United States District Court, Northern District of Illinois, E.D
April 29, 1985
SO-COMM, INC., AN OHIO CORPORATION, PLAINTIFF,
DAVID L. REYNOLDS AND PAUL E. HANSON, DEFENDANTS.
The opinion of the court was delivered by: Bua, District Judge.
Before the Court is defendants' motion to dismiss for improper venue
or, in the alternative, to transfer the case to the United States
District Court for the Southern District of Ohio. For reasons stated
herein, defendants' motion to dismiss is denied and defendants' motion to
transfer is granted.
Plaintiff So-Comm, Inc. brings this action under the Racketeer
Influenced and Corrupt Organizations Act ("RICO") predicated
on fraud in the sale and subsequent financing of cable television systems
in Clermont County, Ohio. So-Comm is an Ohio corporation with its
principal place of business in Ohio. The defendants David L. Reynolds and
Paul E. Hanson are both residents of Ohio, work in Ohio, and have no
business or property in Illinois.
So-Comm's business is the construction, marketing and operation of
cable television systems. Reynolds is one of the three directors of
So-Comm. Hanson is the controller of Clermont Satellite Services, Inc.
("CSS"), an Ohio corporation that contracted with So-Comm in 1983 to
construct cable systems and to perform certain management services.
Reynolds is the controlling shareholder, director and officer of CSS.
The following facts are assumed true for purposes of this motion. In
1983, Reynolds obtained cable television franchises for a number of
municipalities and townships in Clermont County, Ohio. After acquiring
these franchises, Reynolds proved unable to develop them because he
lacked sufficient capital. He therefore decided to sell the franchises. A
broker of investment opportunities in the cable communications industry
residing in Illinois put Reynolds in contact with Terrell Isselhard of
Chicago. On several occasions, Reynolds visited Chicago to discuss the
cable system franchises with Isselhard and Isselhard's law partner,
Clement J. Carroll. Isselhard and Carroll are also directors of So-Comm.
At these meetings, Reynolds made various representations to Isselhard
and Carroll about the franchise and number of Ohio "house counts"
available. The organizations responsible for undertaking the "house
counts" were RCH Cable Marketing, and CSS, both Ohio Corporations.
Reliance on the "house count" information was important in securing a
loan agreement with the Huntington National Bank of Northeast Ohio and in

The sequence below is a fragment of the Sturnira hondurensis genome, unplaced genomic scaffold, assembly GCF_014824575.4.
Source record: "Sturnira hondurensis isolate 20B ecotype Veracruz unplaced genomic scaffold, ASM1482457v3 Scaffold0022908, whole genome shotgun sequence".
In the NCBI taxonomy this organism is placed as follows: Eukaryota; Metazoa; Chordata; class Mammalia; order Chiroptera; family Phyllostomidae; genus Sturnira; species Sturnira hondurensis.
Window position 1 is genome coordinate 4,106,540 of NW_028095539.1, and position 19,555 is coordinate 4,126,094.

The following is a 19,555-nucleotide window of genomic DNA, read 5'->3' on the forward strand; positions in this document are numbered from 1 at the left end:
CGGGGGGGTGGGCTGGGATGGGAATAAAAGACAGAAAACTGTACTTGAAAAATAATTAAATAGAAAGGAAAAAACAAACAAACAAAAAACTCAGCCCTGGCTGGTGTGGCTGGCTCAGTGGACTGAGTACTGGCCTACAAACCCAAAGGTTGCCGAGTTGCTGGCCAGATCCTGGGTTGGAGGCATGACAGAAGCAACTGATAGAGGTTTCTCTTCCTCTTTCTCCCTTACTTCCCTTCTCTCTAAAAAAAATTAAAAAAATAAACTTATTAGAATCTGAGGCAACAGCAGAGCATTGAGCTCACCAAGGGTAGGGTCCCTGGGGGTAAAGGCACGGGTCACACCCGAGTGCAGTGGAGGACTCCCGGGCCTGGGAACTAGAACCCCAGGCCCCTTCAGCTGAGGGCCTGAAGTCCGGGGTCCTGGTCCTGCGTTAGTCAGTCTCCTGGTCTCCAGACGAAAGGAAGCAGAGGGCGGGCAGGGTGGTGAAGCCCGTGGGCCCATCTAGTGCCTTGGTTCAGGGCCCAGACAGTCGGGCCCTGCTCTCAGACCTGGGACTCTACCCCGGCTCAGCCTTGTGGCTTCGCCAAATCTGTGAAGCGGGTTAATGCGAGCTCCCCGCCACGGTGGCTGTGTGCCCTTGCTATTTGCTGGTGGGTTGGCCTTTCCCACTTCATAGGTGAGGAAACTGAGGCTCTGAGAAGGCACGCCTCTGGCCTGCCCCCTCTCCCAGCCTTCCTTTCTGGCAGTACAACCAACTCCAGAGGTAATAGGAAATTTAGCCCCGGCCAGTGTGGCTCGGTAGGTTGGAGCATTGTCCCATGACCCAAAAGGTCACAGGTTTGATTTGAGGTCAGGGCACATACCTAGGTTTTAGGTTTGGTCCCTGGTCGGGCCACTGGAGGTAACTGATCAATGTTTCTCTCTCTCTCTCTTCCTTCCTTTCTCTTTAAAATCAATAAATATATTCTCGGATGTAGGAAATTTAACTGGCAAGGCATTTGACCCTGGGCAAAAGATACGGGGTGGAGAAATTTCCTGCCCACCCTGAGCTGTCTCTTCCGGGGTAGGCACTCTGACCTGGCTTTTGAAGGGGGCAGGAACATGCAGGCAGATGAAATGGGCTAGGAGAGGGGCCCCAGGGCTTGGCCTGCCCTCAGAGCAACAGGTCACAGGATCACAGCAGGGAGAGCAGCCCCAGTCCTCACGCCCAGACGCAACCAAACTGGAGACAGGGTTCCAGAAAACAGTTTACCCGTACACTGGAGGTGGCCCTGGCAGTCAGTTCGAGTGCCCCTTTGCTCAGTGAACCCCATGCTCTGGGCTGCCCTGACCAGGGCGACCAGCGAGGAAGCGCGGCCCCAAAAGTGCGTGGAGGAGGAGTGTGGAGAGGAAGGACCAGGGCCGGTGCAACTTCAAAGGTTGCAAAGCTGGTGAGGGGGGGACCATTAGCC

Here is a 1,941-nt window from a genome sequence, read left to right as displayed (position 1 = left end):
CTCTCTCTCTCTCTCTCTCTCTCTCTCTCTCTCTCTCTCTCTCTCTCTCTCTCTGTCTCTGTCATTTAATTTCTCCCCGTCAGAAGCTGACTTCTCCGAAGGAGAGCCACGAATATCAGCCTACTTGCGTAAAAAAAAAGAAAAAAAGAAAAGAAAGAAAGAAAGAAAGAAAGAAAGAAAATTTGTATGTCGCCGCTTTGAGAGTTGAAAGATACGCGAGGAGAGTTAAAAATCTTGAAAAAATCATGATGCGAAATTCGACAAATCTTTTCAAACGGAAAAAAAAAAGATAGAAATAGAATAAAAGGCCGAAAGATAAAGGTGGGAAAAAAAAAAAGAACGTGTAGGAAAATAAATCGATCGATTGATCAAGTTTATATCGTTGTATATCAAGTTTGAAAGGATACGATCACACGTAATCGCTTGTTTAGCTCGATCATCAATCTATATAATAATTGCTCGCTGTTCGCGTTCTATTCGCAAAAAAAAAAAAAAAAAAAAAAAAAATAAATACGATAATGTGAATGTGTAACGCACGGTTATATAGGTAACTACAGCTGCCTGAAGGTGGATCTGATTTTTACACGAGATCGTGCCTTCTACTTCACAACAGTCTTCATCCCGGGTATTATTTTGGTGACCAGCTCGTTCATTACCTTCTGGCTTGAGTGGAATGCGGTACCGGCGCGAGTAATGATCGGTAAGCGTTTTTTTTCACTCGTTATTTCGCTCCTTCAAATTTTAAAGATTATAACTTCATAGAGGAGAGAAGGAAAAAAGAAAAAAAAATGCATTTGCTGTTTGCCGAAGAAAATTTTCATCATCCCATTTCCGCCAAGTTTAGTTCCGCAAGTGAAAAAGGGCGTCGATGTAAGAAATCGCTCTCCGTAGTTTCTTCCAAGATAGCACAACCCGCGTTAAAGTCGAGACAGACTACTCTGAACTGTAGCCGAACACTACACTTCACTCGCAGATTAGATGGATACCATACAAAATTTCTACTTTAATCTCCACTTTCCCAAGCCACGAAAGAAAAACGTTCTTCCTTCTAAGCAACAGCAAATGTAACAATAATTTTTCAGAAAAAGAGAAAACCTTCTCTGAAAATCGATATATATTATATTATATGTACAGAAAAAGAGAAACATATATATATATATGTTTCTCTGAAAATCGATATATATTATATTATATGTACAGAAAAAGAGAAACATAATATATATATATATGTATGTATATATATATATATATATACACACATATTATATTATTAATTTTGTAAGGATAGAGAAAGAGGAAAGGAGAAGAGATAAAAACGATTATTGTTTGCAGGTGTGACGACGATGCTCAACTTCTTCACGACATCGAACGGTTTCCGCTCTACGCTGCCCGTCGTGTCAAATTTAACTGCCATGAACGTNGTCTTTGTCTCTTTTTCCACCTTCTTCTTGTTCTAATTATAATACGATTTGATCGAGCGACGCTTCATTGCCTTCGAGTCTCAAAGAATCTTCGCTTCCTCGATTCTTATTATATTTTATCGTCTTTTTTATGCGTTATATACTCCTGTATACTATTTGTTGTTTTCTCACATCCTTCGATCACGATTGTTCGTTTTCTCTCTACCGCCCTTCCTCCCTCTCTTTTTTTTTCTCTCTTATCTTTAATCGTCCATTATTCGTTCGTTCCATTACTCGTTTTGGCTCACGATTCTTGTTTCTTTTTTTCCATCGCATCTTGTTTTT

forming two related Illinois partnerships, the Clermont Cablevision
Investment Limited Partnership and the Clermont Cablevision Operating
Partnership. The partnerships were to acquire and invest in the Ohio
cable system franchises and So-Comm was to benefit from the loan
In mid July, Isselhard undertook an investigation of Reynolds' and
Hanson's representation of the franchise area "house counts," which were
allegedly overestimated. The results of that investigation, among other
things, eventually led to this lawsuit. Another suit is pending between
So-Comm and Reynolds and Hanson in an Ohio state court. That case is No.
84-CV-0764 in the Clermont County Court of Common Pleas involving
allegations of common law fraud.
Defendants move this Court to dismiss this action for improper venue
or, in the alternative, to transfer this case to the United States
District Court for the Southern District of Ohio pursuant to
28 U.S.C. § 1404 (a).
Under the "weight of contacts" test, applied to determine proper venue
under both 18 U.S.C. § 1965 (a) and 28 U.S.C. § 1391 (b), the
Court finds that the Northern District of Illinois has sufficient
contacts with the underlying cause of action and consequently venue in
this district is proper. See Follett College Stores Corp. v. Fernandez,
587 F. Supp. 1051 (N.D.Ill. 1984).
Section 1391(b), 28 U.S.C. provides, in part, that an action such as
the present one (where jurisdiction is not based solely upon diversity of
citizenship) may be brought "in the judicial district in which the claim
arose." Id. Venue for RICO claims may be grounded upon section 1391(b).
Farmers Bank of the State of Delaware v. Bell Mortgage Corp.,
452 F. Supp. 1278, 1280-81 (D.C.Del. 1978). Venue for RICO claims may
also be grounded upon 18 U.S.C. § 1965. Venue under
18 U.S.C. § 1965 states:
any civil action or proceeding under this chapter
against any person may be instituted in the district
court of the United States for any district in which
resides is found, has an agent, or transacts his
Venue for So-Comm's RICO act claim is proper in this district under both
28 U.S.C. § 1391 (b) and 18 U.S.C. § 1965.
According to the complaint and affidavits submitted by the parties,
Reynolds sold his cable franchises to Illinois investors. Two Illinois
agents, both residents of Illinois, conducted the franchise operations
for Reynolds. Once contact was established by his agents, Reynolds
visited Chicago on several occasions to discuss the progress of the
franchises with Isselhard and Carroll. Also, two Illinois partnerships,
the Clermont Cablevision Investment Limited Partnership and the Clermont
Cablevision Operating Partnership, were established in Illinois to
acquire and operate the cable franchises. Furthermore, negotiations
concerning the sale of the cable franchises took place in Illinois.
The negotiations contained various representations that Reynolds made
to Isselhard and Carroll. Some of these representations were crucial to
the forming of the Illinois partnerships and to Isselhards' decision to
negotiate a loan agreement for So-Comm with the Huntington National Bank
of Northeast Ohio. Therefore, since Reynolds made several trips to
Illinois which, in part, gave rise to this suit, this Court finds that
So-Comm's RICO claim "arose" in Illinois for purposes of
28 U.S.C. § 1391 (b). Additionally, because defendants had "agents"